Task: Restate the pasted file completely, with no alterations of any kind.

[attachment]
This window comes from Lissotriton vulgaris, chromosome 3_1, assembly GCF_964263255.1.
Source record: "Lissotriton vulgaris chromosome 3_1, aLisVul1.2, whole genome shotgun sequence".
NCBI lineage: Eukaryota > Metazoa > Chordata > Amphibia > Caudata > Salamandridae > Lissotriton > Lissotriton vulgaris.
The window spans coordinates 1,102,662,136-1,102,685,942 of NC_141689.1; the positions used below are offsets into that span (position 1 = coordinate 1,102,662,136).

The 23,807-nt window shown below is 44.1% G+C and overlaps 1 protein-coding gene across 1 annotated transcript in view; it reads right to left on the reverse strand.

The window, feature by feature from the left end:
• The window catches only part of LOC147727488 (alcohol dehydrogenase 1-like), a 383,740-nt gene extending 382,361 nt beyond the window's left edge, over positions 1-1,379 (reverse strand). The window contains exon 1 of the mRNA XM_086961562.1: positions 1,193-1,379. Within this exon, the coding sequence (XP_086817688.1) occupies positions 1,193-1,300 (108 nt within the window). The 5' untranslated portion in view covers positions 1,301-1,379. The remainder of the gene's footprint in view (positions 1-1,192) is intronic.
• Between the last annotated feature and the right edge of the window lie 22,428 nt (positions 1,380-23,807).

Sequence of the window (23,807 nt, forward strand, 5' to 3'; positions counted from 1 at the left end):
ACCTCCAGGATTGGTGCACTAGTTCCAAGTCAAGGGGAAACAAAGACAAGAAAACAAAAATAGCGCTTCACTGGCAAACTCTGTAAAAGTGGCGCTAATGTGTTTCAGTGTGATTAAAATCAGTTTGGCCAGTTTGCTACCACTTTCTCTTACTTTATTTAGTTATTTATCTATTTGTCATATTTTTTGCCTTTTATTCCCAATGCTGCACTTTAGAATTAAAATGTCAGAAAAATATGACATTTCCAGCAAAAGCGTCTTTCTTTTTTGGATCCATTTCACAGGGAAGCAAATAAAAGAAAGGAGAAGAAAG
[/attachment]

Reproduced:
This window comes from Lissotriton vulgaris, chromosome 3_1, assembly GCF_964263255.1.
Source record: "Lissotriton vulgaris chromosome 3_1, aLisVul1.2, whole genome shotgun sequence".
NCBI lineage: Eukaryota > Metazoa > Chordata > Amphibia > Caudata > Salamandridae > Lissotriton > Lissotriton vulgaris.
The window spans coordinates 1,102,662,136-1,102,685,942 of NC_141689.1; the positions used below are offsets into that span (position 1 = coordinate 1,102,662,136).

The 23,807-nt window shown below is 44.1% G+C and overlaps 1 protein-coding gene across 1 annotated transcript in view; it reads right to left on the reverse strand.

The window, feature by feature from the left end:
• The window catches only part of LOC147727488 (alcohol dehydrogenase 1-like), a 383,740-nt gene extending 382,361 nt beyond the window's left edge, over positions 1-1,379 (reverse strand). The window contains exon 1 of the mRNA XM_086961562.1: positions 1,193-1,379. Within this exon, the coding sequence (XP_086817688.1) occupies positions 1,193-1,300 (108 nt within the window). The 5' untranslated portion in view covers positions 1,301-1,379. The remainder of the gene's footprint in view (positions 1-1,192) is intronic.
• Between the last annotated feature and the right edge of the window lie 22,428 nt (positions 1,380-23,807).

Sequence of the window (23,807 nt, forward strand, 5' to 3'; positions counted from 1 at the left end):
ACCTCCAGGATTGGTGCACTAGTTCCAAGTCAAGGGGAAACAAAGACAAGAAAACAAAAATAGCGCTTCACTGGCAAACTCTGTAAAAGTGGCGCTAATGTGTTTCAGTGTGATTAAAATCAGTTTGGCCAGTTTGCTACCACTTTCTCTTACTTTATTTAGTTATTTATCTATTTGTCATATTTTTTGCCTTTTATTCCCAATGCTGCACTTTAGAATTAAAATGTCAGAAAAATATGACATTTCCAGCAAAAGCGTCTTTCTTTTTTGGATCCATTTCACAGGGAAGCAAATAAAAGAAAGGAGAAGAAAG